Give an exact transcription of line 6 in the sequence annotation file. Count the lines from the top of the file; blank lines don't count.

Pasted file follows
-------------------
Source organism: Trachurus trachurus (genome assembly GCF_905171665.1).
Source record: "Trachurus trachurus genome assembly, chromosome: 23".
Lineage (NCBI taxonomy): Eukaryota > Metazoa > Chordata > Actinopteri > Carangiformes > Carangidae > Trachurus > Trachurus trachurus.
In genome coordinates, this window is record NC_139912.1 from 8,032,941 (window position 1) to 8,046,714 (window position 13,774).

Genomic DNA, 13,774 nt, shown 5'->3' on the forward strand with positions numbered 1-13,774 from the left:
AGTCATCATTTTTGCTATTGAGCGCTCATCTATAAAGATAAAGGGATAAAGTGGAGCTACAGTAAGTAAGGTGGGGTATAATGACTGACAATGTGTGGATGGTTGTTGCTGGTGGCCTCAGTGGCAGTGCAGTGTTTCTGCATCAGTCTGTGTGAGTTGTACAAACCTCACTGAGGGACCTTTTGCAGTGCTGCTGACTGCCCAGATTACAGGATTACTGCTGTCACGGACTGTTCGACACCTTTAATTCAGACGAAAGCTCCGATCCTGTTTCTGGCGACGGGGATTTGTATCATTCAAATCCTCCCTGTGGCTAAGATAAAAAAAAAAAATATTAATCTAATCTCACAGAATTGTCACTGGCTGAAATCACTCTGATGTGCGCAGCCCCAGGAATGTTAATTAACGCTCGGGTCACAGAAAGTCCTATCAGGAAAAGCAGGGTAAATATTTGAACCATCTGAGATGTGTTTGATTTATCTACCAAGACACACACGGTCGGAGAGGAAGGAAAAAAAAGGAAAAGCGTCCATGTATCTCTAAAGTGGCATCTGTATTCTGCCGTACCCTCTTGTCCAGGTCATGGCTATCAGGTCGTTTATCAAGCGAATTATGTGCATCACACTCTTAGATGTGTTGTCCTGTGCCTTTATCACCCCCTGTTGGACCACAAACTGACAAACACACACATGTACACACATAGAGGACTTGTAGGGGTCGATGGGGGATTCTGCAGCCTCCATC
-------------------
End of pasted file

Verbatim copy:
AGTCATCATTTTTGCTATTGAGCGCTCATCTATAAAGATAAAGGGATAAAGTGGAGCTACAGTAAGTAAGGTGGGGTATAATGACTGACAATGTGTGGATGGTTGTTGCTGGTGGCCTCAGTGGCAGTGCAGTGTTTCTGCATCAGTCTGTGTGAGTTGTACAAACCTCACTGAGGGACCTTTTGCAGTGCTGCTGACTGCCCAGATTACAGGATTACTGCTGTCACGGACTGTTCGACACCTTTAATTCAGACGAAAGCTCCGATCCTGTTTCTGGCGACGGGGATTTGTATCATTCAAATCCTCCCTGTGGCTAAGATAAAAAAAAAAAATATTAATCTAATCTCACAGAATTGTCACTGGCTGAAATCACTCTGATGTGCGCAGCCCCAGGAATGTTAATTAACGCTCGGGTCACAGAAAGTCCTATCAGGAAAAGCAGGGTAAATATTTGAACCATCTGAGATGTGTTTGATTTATCTACCAAGACACACACGGTCGGAGAGGAAGGAAAAAAAAGGAAAAGCGTCCATGTATCTCTAAAGTGGCATCTGTATTCTGCCGTACCCTCTTGTCCAGGTCATGGCTATCAGGTCGTTTATCAAGCGAATTATGTGCATCACACTCTTAGATGTGTTGTCCTGTGCCTTTATCACCCCCTGTTGGACCACAAACTGACAAACACACACATGTACACACATAGAGGACTTGTAGGGGTCGATGGGGGATTCTGCAGCCTCCATC